Bert Combs was born in the Town Branch section of Manchester, Kentucky on August 13, 1911; he was one of seven children of Stephen Gibson and Martha (Jones) Combs. [2] Combs's father Stephen, a part-time logger and farmer, was active in local politics, despite being a Democrat in a county where a large majority of residents were Republicans. [2] His mother was a teacher, and she impressed upon her children the importance of a good education. [2] Bert's first school was the two-room Beech Creek grade school. [2] When he reached the seventh grade, his parents sent him and his sister to Oneida Baptist Institute in nearby Oneida because its school term was 8 to 9 months long, as opposed to the 5- to 6-month terms at Beech Creek. [3] Later, Combs and his sister began riding a donkey every day to Clay County High School. [2] Combs excelled academically and skipped some grades, graduating as valedictorian of his class in 1927 at age 15. [4]

Unable to afford college tuition, Combs worked at a local drug store and did small jobs for various residents of his community. [4] In 1929, his mother arranged for him to work at a coal company in Williamsburg and attend Cumberland College (then a junior college). [4] The coal company job did not materialize, but Combs was able to afford three semesters at Cumberland by sweeping floors and firing furnaces in campus buildings. [2] [5] In mid-1930, he began working as a clerk for the state highway department. [6] This was one of several patronage jobs that were usually awarded by the governor, but the Democratically-controlled state legislature had stripped Republican Governor Flem D. Sampson of his statutory appointment powers, giving them instead to a three-man highway commission composed of Democratic Lieutenant Governor James Breathitt, Democratic Highway Commissioner Ben Johnson, and Dan Talbott. [7] This allowed Combs, a Democrat, to secure the position. [8]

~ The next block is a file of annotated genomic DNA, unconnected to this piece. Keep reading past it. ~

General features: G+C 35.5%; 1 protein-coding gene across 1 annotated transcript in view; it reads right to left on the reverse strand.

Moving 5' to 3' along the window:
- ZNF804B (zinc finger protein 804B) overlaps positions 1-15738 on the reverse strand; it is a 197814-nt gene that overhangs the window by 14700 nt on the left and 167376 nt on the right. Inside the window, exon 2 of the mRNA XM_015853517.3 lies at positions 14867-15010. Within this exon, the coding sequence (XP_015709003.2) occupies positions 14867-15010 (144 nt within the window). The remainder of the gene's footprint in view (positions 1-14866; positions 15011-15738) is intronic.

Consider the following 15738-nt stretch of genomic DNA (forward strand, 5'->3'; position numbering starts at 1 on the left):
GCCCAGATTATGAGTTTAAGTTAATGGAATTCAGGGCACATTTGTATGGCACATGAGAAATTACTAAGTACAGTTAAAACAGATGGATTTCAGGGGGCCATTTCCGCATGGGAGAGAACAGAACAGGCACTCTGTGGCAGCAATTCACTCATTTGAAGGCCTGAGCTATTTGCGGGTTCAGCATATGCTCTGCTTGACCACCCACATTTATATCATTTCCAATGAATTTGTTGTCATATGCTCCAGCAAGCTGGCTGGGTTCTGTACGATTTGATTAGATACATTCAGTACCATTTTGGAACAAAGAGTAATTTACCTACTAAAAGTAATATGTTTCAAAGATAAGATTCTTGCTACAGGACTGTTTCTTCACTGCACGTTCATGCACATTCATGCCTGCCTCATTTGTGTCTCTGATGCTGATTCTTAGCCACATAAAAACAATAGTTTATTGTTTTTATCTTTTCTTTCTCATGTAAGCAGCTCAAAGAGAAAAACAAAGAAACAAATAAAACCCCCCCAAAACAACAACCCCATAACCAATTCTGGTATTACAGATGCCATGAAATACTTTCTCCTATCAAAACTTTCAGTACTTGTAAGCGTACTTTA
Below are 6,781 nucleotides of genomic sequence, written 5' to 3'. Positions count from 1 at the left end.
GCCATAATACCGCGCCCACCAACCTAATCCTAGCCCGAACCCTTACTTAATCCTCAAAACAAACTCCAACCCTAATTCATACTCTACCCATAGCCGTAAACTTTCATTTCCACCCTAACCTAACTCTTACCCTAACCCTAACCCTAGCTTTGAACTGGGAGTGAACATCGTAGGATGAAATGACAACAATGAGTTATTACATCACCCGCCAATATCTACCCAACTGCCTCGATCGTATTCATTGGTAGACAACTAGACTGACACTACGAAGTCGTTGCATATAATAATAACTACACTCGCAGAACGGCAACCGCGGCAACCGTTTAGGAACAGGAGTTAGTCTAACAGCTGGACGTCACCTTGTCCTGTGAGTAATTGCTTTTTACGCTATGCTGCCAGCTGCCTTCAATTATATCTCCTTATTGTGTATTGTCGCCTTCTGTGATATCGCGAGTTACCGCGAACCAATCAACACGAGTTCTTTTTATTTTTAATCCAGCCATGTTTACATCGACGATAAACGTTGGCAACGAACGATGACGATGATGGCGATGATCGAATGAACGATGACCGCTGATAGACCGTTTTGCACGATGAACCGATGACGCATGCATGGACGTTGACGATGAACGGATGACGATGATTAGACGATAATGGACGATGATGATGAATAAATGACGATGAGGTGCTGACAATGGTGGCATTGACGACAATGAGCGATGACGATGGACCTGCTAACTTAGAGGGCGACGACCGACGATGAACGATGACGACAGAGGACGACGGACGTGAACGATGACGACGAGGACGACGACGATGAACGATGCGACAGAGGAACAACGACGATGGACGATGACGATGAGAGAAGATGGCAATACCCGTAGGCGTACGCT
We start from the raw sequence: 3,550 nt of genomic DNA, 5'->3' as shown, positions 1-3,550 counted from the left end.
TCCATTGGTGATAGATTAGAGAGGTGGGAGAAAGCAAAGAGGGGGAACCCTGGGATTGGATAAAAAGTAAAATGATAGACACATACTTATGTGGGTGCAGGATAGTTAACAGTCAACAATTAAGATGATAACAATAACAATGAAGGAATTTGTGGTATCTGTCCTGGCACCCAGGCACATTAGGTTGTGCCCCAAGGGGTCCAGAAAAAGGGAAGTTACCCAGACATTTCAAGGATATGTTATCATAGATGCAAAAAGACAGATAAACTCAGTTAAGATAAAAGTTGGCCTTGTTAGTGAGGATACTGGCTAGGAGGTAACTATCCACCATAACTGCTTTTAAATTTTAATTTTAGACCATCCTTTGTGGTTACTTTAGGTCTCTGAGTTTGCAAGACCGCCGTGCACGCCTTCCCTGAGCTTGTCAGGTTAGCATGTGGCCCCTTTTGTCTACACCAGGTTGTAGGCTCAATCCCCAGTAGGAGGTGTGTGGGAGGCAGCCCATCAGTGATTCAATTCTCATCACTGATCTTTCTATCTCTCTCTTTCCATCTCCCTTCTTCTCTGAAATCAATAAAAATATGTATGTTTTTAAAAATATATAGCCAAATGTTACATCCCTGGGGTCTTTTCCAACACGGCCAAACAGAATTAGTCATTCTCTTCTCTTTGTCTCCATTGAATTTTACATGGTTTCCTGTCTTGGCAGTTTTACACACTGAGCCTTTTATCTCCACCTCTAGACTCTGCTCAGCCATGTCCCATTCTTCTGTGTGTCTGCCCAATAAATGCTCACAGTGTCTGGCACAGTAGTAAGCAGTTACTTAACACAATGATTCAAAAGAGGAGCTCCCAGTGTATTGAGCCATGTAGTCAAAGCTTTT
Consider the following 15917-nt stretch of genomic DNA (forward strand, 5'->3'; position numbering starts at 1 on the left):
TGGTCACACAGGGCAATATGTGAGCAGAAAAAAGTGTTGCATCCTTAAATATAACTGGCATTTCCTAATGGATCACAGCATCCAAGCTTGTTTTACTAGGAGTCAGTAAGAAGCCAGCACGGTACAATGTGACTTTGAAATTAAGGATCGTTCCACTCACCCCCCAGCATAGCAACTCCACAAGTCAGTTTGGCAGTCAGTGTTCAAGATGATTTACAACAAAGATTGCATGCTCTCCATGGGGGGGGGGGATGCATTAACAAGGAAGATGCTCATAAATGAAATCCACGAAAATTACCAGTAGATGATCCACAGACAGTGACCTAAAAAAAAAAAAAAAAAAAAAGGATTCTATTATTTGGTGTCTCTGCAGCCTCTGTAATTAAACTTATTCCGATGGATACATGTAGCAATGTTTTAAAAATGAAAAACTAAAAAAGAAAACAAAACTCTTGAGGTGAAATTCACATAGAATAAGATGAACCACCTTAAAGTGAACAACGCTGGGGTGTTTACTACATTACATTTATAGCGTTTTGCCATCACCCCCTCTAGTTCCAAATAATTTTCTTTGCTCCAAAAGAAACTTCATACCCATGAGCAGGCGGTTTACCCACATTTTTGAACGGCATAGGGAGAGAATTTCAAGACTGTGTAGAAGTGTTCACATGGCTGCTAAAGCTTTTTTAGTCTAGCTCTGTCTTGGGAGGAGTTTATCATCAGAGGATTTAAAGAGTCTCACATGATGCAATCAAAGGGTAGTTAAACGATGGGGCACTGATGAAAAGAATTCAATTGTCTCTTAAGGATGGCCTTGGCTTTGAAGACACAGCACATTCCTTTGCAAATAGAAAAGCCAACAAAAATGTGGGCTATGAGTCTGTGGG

Combs worked for the highway department for three years in order to earn enough money to attend the University of Kentucky College of Law in Lexington. [6] While at the university, he was managing editor of the Kentucky Law Journal. [6] In 1937 he graduated second in his class, earning a Bachelor of Laws degree and qualifying for the Order of the Coif, a national honor society for the top ten percent of graduating law students. [6] [9] He was admitted to the bar, and returned to Manchester to begin practicing law. [10] It was also in 1937 that Combs married Mabel Hall, with whom he had two children, Lois Ann Combs and Thomas "Tommy" George Combs. [11]